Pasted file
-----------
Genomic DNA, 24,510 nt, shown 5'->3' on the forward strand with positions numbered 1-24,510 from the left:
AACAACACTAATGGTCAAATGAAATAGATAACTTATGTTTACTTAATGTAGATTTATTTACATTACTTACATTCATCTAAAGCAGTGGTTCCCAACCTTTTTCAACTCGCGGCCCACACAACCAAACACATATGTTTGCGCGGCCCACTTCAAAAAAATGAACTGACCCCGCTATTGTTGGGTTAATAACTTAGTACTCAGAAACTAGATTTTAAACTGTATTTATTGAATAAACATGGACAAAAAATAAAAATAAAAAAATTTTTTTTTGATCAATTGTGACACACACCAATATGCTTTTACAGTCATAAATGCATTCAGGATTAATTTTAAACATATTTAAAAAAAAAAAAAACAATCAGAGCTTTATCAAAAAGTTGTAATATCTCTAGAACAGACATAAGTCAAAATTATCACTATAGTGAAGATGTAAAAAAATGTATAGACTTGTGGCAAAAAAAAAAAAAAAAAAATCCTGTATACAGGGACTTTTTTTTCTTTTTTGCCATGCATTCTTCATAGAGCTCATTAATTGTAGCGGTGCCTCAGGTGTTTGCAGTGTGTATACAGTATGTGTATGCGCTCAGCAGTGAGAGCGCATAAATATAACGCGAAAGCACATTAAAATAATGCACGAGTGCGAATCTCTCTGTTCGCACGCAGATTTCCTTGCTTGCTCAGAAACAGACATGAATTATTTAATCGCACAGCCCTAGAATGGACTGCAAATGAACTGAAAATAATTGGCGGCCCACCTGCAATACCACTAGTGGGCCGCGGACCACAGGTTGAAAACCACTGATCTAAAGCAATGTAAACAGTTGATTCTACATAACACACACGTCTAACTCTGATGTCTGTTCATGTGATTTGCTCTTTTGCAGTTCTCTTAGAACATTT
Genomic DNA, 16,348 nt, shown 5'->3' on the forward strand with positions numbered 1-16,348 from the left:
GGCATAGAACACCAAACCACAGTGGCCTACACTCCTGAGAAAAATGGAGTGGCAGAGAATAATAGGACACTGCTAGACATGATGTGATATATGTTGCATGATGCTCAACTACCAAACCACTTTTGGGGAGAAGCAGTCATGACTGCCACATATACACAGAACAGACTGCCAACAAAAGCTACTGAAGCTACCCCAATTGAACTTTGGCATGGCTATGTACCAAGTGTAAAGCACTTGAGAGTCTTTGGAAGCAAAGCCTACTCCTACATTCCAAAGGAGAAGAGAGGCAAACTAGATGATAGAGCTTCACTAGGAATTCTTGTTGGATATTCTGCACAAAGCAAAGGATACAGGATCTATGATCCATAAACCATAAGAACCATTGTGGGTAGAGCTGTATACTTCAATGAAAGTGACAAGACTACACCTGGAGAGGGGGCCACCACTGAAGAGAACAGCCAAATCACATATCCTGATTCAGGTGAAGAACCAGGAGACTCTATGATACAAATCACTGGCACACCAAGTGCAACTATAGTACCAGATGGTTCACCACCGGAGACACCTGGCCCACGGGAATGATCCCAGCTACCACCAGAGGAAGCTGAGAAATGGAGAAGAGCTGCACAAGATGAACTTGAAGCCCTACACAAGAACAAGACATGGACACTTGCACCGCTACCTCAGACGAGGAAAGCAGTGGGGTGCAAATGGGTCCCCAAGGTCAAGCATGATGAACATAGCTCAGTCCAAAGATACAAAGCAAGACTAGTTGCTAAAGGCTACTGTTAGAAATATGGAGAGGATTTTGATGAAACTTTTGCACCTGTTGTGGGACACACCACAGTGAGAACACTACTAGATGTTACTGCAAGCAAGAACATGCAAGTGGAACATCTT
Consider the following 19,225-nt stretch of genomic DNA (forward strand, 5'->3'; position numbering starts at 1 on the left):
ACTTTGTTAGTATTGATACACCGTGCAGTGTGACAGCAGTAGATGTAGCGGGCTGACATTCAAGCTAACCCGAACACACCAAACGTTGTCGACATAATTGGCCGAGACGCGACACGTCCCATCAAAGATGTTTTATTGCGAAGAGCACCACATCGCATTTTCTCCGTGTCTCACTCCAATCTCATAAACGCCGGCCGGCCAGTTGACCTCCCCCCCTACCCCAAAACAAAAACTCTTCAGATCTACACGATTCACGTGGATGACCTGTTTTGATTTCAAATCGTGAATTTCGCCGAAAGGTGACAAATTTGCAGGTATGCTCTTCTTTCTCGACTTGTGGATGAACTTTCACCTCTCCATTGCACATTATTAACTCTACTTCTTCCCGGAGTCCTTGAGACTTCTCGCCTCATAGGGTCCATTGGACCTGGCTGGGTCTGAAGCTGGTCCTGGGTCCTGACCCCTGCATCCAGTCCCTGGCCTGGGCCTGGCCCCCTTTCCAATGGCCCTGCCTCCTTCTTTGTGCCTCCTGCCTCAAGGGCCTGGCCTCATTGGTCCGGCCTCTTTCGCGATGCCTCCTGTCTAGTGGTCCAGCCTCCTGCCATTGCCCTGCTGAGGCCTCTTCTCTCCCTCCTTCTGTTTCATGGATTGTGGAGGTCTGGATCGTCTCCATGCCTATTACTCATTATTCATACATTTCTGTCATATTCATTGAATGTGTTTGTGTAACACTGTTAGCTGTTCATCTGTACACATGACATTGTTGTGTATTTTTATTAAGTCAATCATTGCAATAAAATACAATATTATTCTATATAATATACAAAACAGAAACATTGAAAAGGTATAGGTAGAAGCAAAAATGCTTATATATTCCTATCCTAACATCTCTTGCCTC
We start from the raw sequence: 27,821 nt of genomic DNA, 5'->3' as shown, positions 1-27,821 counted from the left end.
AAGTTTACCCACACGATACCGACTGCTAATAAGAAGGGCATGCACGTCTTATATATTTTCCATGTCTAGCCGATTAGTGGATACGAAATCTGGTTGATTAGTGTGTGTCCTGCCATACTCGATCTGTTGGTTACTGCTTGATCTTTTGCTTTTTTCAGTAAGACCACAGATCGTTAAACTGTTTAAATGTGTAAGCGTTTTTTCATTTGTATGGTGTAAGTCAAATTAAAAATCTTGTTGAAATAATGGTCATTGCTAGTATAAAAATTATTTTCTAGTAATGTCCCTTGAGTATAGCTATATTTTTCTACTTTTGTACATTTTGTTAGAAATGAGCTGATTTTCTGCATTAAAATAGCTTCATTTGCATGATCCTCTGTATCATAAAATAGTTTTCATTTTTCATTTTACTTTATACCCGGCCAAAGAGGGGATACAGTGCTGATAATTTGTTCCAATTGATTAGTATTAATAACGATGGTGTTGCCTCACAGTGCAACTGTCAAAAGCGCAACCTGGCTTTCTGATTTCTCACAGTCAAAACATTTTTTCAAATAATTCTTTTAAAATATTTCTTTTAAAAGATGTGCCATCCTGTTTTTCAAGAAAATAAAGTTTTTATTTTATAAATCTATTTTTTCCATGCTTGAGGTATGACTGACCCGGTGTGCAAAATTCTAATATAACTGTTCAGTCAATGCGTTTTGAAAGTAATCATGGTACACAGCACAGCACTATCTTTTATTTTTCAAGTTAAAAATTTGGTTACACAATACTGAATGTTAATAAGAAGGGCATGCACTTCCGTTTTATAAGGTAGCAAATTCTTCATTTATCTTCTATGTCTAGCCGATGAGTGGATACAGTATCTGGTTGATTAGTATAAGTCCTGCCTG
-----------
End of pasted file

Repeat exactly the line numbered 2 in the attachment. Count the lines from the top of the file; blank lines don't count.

AACAACACTAATGGTCAAATGAAATAGATAACTTATGTTTACTTAATGTAGATTTATTTACATTACTTACATTCATCTAAAGCAGTGGTTCCCAACCTTTTTCAACTCGCGGCCCACACAACCAAACACATATGTTTGCGCGGCCCACTTCAAAAAAATGAACTGACCCCGCTATTGTTGGGTTAATAACTTAGTACTCAGAAACTAGATTTTAAACTGTATTTATTGAATAAACATGGACAAAAAATAAAAATAAAAAAATTTTTTTTTGATCAATTGTGACACACACCAATATGCTTTTACAGTCATAAATGCATTCAGGATTAATTTTAAACATATTTAAAAAAAAAAAAAACAATCAGAGCTTTATCAAAAAGTTGTAATATCTCTAGAACAGACATAAGTCAAAATTATCACTATAGTGAAGATGTAAAAAAATGTATAGACTTGTGGCAAAAAAAAAAAAAAAAAAATCCTGTATACAGGGACTTTTTTTTCTTTTTTGCCATGCATTCTTCATAGAGCTCATTAATTGTAGCGGTGCCTCAGGTGTTTGCAGTGTGTATACAGTATGTGTATGCGCTCAGCAGTGAGAGCGCATAAATATAACGCGAAAGCACATTAAAATAATGCACGAGTGCGAATCTCTCTGTTCGCACGCAGATTTCCTTGCTTGCTCAGAAACAGACATGAATTATTTAATCGCACAGCCCTAGAATGGACTGCAAATGAACTGAAAATAATTGGCGGCCCACCTGCAATACCACTAGTGGGCCGCGGACCACAGGTTGAAAACCACTGATCTAAAGCAATGTAAACAGTTGATTCTACATAACACACACGTCTAACTCTGATGTCTGTTCATGTGATTTGCTCTTTTGCAGTTCTCTTAGAACATTT